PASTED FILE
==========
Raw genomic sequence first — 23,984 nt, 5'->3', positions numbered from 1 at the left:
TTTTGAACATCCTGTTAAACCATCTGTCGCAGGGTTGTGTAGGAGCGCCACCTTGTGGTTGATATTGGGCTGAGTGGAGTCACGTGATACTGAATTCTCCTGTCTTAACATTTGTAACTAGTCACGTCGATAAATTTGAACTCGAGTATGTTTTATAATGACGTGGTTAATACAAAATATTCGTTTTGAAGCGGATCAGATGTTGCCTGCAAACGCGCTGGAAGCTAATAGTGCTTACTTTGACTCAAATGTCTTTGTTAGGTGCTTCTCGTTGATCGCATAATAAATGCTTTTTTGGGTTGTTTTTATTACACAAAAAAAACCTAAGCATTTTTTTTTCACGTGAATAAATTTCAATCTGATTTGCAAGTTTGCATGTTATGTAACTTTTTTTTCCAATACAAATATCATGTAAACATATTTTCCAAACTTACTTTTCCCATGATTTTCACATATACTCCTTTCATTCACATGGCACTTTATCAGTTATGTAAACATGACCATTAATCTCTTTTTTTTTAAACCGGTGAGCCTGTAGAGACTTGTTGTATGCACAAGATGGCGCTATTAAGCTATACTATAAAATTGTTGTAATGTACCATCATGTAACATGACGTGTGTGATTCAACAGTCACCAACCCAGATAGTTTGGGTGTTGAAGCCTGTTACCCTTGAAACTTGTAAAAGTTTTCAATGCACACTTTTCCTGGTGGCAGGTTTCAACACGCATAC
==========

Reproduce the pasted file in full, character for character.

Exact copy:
Raw genomic sequence first — 23,984 nt, 5'->3', positions numbered from 1 at the left:
TTTTGAACATCCTGTTAAACCATCTGTCGCAGGGTTGTGTAGGAGCGCCACCTTGTGGTTGATATTGGGCTGAGTGGAGTCACGTGATACTGAATTCTCCTGTCTTAACATTTGTAACTAGTCACGTCGATAAATTTGAACTCGAGTATGTTTTATAATGACGTGGTTAATACAAAATATTCGTTTTGAAGCGGATCAGATGTTGCCTGCAAACGCGCTGGAAGCTAATAGTGCTTACTTTGACTCAAATGTCTTTGTTAGGTGCTTCTCGTTGATCGCATAATAAATGCTTTTTTGGGTTGTTTTTATTACACAAAAAAAACCTAAGCATTTTTTTTTCACGTGAATAAATTTCAATCTGATTTGCAAGTTTGCATGTTATGTAACTTTTTTTTCCAATACAAATATCATGTAAACATATTTTCCAAACTTACTTTTCCCATGATTTTCACATATACTCCTTTCATTCACATGGCACTTTATCAGTTATGTAAACATGACCATTAATCTCTTTTTTTTTAAACCGGTGAGCCTGTAGAGACTTGTTGTATGCACAAGATGGCGCTATTAAGCTATACTATAAAATTGTTGTAATGTACCATCATGTAACATGACGTGTGTGATTCAACAGTCACCAACCCAGATAGTTTGGGTGTTGAAGCCTGTTACCCTTGAAACTTGTAAAAGTTTTCAATGCACACTTTTCCTGGTGGCAGGTTTCAACACGCATAC